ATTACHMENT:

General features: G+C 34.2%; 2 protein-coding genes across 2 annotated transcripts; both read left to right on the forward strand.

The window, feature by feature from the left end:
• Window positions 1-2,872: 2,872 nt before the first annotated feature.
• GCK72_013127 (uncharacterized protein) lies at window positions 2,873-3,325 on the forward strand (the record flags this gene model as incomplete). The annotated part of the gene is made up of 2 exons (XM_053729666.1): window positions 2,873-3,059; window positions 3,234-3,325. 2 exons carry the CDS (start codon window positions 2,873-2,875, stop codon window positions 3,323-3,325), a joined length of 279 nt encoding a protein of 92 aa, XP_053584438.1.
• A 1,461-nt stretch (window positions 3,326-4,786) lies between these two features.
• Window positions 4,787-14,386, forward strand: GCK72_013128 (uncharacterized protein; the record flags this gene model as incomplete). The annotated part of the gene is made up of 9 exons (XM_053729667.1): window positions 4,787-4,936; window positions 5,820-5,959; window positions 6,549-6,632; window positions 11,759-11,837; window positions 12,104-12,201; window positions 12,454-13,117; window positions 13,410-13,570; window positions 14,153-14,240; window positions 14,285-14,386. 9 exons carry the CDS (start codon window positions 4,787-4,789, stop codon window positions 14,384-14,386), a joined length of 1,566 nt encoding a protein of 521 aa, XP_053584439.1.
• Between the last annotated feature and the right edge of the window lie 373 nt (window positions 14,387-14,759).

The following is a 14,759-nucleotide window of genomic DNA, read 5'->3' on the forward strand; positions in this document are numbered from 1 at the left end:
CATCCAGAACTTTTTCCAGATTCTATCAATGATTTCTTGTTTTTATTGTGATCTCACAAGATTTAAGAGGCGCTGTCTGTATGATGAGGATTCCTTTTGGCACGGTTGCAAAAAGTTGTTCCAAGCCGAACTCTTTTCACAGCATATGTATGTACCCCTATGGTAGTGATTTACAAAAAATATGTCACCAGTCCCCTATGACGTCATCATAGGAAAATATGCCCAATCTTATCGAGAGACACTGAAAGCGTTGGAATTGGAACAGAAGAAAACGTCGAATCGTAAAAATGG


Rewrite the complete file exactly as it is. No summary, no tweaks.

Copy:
General features: G+C 34.2%; 2 protein-coding genes across 2 annotated transcripts; both read left to right on the forward strand.

The window, feature by feature from the left end:
• Window positions 1-2,872: 2,872 nt before the first annotated feature.
• GCK72_013127 (uncharacterized protein) lies at window positions 2,873-3,325 on the forward strand (the record flags this gene model as incomplete). The annotated part of the gene is made up of 2 exons (XM_053729666.1): window positions 2,873-3,059; window positions 3,234-3,325. 2 exons carry the CDS (start codon window positions 2,873-2,875, stop codon window positions 3,323-3,325), a joined length of 279 nt encoding a protein of 92 aa, XP_053584438.1.
• A 1,461-nt stretch (window positions 3,326-4,786) lies between these two features.
• Window positions 4,787-14,386, forward strand: GCK72_013128 (uncharacterized protein; the record flags this gene model as incomplete). The annotated part of the gene is made up of 9 exons (XM_053729667.1): window positions 4,787-4,936; window positions 5,820-5,959; window positions 6,549-6,632; window positions 11,759-11,837; window positions 12,104-12,201; window positions 12,454-13,117; window positions 13,410-13,570; window positions 14,153-14,240; window positions 14,285-14,386. 9 exons carry the CDS (start codon window positions 4,787-4,789, stop codon window positions 14,384-14,386), a joined length of 1,566 nt encoding a protein of 521 aa, XP_053584439.1.
• Between the last annotated feature and the right edge of the window lie 373 nt (window positions 14,387-14,759).

The following is a 14,759-nucleotide window of genomic DNA, read 5'->3' on the forward strand; positions in this document are numbered from 1 at the left end:
CATCCAGAACTTTTTCCAGATTCTATCAATGATTTCTTGTTTTTATTGTGATCTCACAAGATTTAAGAGGCGCTGTCTGTATGATGAGGATTCCTTTTGGCACGGTTGCAAAAAGTTGTTCCAAGCCGAACTCTTTTCACAGCATATGTATGTACCCCTATGGTAGTGATTTACAAAAAATATGTCACCAGTCCCCTATGACGTCATCATAGGAAAATATGCCCAATCTTATCGAGAGACACTGAAAGCGTTGGAATTGGAACAGAAGAAAACGTCGAATCGTAAAAATGG